Training: Harbor-UCLA Medical Center (residency in internal medicine and fellowship in cardiology)

Current academic title: Associate clinical professor, Harbor-UCLA Medical Center

A talent he'd like to have: "I wish I could play the piano like Billy Joel."

Named after: His paternal grandfather, not the 35th president

"I expected to find 100% blockage of her arteries," he says, "but they were wide open, even though her heart was severely damaged." She had suffered broken-heart syndrome. A sudden rush of stress hormones—adrenaline and cortisol—had triggered immediate, destructive changes in her left ventricle, the heart's main pumping chamber. Women are more prone to this syndrome, particularly those past menopause and without a history of cardiac problems. Fortunately, the damage is usually reversible.

This condition is "one of the most compelling and, I think, incontrovertible pieces of evidence showing that stress and heart disease are connected," Kennedy says. "People think more about the indirect effects of stress—it can result in poor dietary choices, smoking, drinking, and other negatives—but I believe strongly in the direct effects of stress hormones, too."

If stress is harmful to the heart, relaxation must have the opposite effect, Kennedy reasoned. Yoga, hypnosis, and meditation are proven techniques for stress management, but he wanted to develop "simple, self-directed, accessible tools—something you could do anywhere, from the board room to the scrub sink."

When professional athletes perform effectively and consistently under great stress, it's called being "in the zone." So Kennedy consulted sports psychologists about two forms of relaxation commonly taught to athletes: guided imagery and controlled breathing. Combining these, he devised a seven-step technique—called "B-R-E-A-T-H-E"—that he details in a book titled The 15 Minute Heart Cure.

The second step of the technique, "Relax," involves deep breathing, which is nurturing for the heart, Kennedy says. Exhalation, extended by counting to seven, slows the heart rate and reduces high heart-rate variability. The third step, "Envision," uses mental imagery. Kennedy suggests imagining boulders that impede the flow of a river being pushed out of the way by the momentum of a waterfall, or mist settling on a cherry blossom and dripping rhythmically off its tip, as two examples. "The heart's workings can be simplified to the concept of flow," Kennedy explains. "Hence these metaphors, which help tame the river of the heart, so to speak, and improve its efficiency."

The book has received considerable media attention, but Kennedy is not a newcomer to the spotlight. In San Rafael in the late 1990s, he began doing local news segments on cardiology. He then developed a talk for children called "Big Mind, Brave Heart, Bright Future." It emphasizes proper diet, exercise, stress management, and imagination—the last a trait of another of his heroes, Albert Einstein.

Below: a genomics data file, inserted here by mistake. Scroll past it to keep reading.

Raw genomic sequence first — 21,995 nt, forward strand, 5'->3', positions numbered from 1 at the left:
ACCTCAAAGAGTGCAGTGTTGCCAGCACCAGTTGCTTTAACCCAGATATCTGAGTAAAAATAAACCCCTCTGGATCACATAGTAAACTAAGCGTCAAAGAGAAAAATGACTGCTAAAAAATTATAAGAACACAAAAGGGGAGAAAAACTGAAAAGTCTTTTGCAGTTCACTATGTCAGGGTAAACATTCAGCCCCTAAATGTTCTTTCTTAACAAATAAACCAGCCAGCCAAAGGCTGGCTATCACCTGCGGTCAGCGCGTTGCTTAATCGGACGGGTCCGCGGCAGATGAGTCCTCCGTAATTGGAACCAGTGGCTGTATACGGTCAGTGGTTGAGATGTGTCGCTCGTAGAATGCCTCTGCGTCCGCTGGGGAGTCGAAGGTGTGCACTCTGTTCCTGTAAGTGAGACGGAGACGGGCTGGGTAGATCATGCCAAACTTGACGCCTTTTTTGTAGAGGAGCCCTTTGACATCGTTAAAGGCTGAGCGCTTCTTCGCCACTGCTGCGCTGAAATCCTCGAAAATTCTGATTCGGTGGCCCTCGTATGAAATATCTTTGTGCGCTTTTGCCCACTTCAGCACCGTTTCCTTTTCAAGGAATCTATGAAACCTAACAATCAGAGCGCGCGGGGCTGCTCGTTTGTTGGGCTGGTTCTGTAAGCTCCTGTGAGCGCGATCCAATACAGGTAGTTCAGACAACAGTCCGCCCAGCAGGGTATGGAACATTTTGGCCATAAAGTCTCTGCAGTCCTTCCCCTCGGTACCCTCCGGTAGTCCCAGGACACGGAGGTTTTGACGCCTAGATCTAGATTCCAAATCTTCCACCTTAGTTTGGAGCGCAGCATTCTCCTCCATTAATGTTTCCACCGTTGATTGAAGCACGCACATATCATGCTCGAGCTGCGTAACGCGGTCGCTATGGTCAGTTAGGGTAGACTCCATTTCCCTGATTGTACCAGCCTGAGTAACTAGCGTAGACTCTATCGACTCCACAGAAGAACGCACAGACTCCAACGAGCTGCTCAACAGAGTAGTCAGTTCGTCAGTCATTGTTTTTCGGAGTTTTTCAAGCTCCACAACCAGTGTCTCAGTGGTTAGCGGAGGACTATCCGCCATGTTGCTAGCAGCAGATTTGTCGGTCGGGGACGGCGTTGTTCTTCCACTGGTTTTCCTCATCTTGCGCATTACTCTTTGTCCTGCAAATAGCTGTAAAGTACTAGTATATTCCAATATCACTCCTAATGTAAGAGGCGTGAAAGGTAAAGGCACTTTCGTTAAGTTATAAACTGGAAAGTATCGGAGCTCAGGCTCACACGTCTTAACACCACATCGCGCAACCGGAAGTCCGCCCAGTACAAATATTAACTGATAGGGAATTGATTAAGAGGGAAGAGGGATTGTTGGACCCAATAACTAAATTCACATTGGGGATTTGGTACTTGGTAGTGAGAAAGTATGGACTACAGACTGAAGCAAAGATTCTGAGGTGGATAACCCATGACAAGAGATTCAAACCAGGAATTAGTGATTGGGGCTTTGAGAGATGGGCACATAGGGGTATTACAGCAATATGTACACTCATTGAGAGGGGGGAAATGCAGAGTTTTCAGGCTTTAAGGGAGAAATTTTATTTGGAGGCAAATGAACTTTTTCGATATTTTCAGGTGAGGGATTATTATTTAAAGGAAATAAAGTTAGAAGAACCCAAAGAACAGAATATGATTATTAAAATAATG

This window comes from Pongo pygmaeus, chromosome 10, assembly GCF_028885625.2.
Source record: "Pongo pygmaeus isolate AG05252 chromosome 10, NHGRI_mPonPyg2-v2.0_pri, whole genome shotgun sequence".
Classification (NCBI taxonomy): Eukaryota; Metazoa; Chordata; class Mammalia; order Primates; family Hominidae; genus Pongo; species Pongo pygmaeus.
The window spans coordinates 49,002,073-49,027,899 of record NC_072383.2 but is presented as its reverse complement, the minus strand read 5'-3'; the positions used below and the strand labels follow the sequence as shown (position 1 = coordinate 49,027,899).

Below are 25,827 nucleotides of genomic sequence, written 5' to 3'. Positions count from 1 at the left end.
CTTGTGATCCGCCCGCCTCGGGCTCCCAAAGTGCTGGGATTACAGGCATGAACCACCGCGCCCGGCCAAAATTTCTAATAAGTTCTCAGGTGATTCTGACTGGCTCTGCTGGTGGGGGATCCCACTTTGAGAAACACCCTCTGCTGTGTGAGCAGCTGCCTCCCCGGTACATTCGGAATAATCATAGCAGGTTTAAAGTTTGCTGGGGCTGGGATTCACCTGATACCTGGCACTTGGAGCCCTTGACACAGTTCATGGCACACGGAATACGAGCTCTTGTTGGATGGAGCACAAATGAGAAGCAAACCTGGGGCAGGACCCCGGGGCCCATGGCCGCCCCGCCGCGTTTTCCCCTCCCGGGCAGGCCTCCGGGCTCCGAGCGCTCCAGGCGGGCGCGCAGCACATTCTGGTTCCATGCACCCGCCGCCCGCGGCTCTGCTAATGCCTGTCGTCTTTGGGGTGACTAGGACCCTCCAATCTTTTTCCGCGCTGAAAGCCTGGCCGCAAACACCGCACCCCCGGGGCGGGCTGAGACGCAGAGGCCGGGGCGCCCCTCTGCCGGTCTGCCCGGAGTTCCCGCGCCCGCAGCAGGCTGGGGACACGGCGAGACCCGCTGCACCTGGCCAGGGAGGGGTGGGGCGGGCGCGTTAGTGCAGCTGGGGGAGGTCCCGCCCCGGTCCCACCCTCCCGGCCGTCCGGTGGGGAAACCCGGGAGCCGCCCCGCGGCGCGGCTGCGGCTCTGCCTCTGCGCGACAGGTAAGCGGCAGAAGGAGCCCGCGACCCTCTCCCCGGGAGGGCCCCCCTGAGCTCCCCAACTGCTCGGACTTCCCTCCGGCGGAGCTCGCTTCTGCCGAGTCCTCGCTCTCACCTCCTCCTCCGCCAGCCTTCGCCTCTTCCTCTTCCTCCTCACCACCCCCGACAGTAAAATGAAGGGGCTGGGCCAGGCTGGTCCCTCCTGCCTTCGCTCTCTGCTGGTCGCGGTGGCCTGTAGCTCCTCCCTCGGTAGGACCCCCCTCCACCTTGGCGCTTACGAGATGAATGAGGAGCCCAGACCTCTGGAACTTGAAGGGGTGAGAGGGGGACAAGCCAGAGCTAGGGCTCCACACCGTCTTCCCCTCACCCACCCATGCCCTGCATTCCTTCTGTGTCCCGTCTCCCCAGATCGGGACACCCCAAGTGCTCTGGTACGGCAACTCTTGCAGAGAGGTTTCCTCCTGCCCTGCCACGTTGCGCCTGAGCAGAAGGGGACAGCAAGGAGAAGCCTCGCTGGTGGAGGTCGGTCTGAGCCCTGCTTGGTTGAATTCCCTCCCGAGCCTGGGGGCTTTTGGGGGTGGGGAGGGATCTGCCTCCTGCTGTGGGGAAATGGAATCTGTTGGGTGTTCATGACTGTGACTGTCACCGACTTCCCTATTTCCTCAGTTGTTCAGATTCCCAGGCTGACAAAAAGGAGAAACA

Kennedy also received news coverage as an ambassador for Kaiser Permanente.

And the spotlight has only brightened since his move to Los Angeles, where he's a frequent motivational speaker at venues ranging from area schools to large corporations. He's a media favorite whenever heart issues hit the headlines, too; last year, for example, the local NBC affiliate sought Kennedy's commentary after Michael Jackson's death, regarding the actions of the singer's cardiologist.

Since publishing his book, Kennedy has been busier than ever. He's a regular on NBC's ExtraTV, and he appeared on this year's season premiere of The Doctors on CBS. He's been interviewed by ABC's Diane Sawyer and on Oprah Winfrey's new network, OWN.

Kennedy was on the season premiere of The Doctors, and he's been interviewed by ABC's Diane Sawyer.

Kennedy's television appearances have not gone unnoticed at home. He and his wife have two daughters—Emily, 5, and Alexa, 3. "Emily likes to tell people, 'This is my daddy, he's 44, and he's a heart doctor,' " he chuckles, amused but slightly chagrined over having his age so candidly revealed.

Does being such a public figure ever get in the way of family life? "I'm passionate about my work, and I do enjoy speaking and traveling," Kennedy says. "But it's tricky, with small children in the picture. . . . I don't want to miss their childhood." Hanging out with his "gorgeous girls" is one of his favorite pastimes. "We go on play dates, visit the beach, fly kites, paint and sculpt, and do all sorts of fun things," he says. And he reads to them every night—Dr. Seuss's One Fish Two Fish Red Fish Blue Fish is a current popular choice.

It's now the end of a Friday afternoon, Kennedy's interview for this story is winding down, and he isn't on call. That means he can leave work and the glare of publicity behind for a few hours while he picks up his daughters from school. "We'll probably go grab some ice cream," he says.

For the moment at least, this busy cardiologist, writer, speaker, husband, and father sounds stress-free.